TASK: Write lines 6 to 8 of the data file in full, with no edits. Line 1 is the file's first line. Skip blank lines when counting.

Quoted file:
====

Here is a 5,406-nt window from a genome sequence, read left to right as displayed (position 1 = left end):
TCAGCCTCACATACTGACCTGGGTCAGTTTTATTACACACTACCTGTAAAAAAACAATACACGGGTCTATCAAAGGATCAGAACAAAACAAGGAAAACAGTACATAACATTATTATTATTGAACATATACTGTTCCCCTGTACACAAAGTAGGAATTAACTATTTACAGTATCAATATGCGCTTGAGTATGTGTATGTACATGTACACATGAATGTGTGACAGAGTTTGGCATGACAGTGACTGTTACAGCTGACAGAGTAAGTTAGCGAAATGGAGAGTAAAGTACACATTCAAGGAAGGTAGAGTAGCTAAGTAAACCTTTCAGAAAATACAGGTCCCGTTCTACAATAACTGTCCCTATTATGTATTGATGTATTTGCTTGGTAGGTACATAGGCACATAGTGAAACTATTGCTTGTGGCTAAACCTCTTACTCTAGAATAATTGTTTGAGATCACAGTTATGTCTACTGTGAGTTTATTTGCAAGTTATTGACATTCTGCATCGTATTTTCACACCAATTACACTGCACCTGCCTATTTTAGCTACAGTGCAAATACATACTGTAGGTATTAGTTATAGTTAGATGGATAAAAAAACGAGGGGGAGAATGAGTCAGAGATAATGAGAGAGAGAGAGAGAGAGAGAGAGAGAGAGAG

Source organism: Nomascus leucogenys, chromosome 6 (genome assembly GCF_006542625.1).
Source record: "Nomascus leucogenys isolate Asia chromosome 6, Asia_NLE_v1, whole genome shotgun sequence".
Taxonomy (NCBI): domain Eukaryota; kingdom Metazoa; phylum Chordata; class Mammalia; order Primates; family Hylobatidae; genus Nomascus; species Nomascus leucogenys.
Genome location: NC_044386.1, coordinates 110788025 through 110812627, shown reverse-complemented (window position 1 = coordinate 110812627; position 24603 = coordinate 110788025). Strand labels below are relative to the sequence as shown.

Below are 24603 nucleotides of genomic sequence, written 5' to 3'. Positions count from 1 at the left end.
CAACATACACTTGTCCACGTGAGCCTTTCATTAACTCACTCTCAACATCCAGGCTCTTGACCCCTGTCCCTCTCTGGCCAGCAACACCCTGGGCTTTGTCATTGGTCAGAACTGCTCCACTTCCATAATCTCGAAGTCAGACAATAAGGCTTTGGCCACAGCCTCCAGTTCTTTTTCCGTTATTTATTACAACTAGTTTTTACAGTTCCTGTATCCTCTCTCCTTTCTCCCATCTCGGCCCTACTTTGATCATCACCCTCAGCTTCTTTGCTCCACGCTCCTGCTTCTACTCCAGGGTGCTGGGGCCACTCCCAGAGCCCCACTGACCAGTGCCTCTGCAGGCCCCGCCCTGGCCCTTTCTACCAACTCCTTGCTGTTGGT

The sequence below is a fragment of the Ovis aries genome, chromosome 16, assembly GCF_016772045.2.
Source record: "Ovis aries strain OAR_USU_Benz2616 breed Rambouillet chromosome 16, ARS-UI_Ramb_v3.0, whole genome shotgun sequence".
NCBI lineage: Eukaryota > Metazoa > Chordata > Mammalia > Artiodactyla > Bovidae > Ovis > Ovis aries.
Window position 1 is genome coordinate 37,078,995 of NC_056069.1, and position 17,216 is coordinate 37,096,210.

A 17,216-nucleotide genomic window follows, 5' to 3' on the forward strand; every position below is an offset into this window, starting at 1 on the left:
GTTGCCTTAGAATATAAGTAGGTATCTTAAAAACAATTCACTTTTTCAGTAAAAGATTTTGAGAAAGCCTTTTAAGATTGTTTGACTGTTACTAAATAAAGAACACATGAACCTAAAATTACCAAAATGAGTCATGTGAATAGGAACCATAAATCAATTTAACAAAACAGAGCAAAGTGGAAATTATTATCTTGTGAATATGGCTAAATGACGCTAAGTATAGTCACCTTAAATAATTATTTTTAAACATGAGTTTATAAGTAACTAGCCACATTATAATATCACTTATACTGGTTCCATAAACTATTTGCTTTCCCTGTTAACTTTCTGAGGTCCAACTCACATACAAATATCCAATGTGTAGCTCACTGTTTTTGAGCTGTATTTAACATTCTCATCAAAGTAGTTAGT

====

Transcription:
Genome location: NC_044386.1, coordinates 110788025 through 110812627, shown reverse-complemented (window position 1 = coordinate 110812627; position 24603 = coordinate 110788025). Strand labels below are relative to the sequence as shown.

Below are 24603 nucleotides of genomic sequence, written 5' to 3'. Positions count from 1 at the left end.
CAACATACACTTGTCCACGTGAGCCTTTCATTAACTCACTCTCAACATCCAGGCTCTTGACCCCTGTCCCTCTCTGGCCAGCAACACCCTGGGCTTTGTCATTGGTCAGAACTGCTCCACTTCCATAATCTCGAAGTCAGACAATAAGGCTTTGGCCACAGCCTCCAGTTCTTTTTCCGTTATTTATTACAACTAGTTTTTACAGTTCCTGTATCCTCTCTCCTTTCTCCCATCTCGGCCCTACTTTGATCATCACCCTCAGCTTCTTTGCTCCACGCTCCTGCTTCTACTCCAGGGTGCTGGGGCCACTCCCAGAGCCCCACTGACCAGTGCCTCTGCAGGCCCCGCCCTGGCCCTTTCTACCAACTCCTTGCTGTTGGT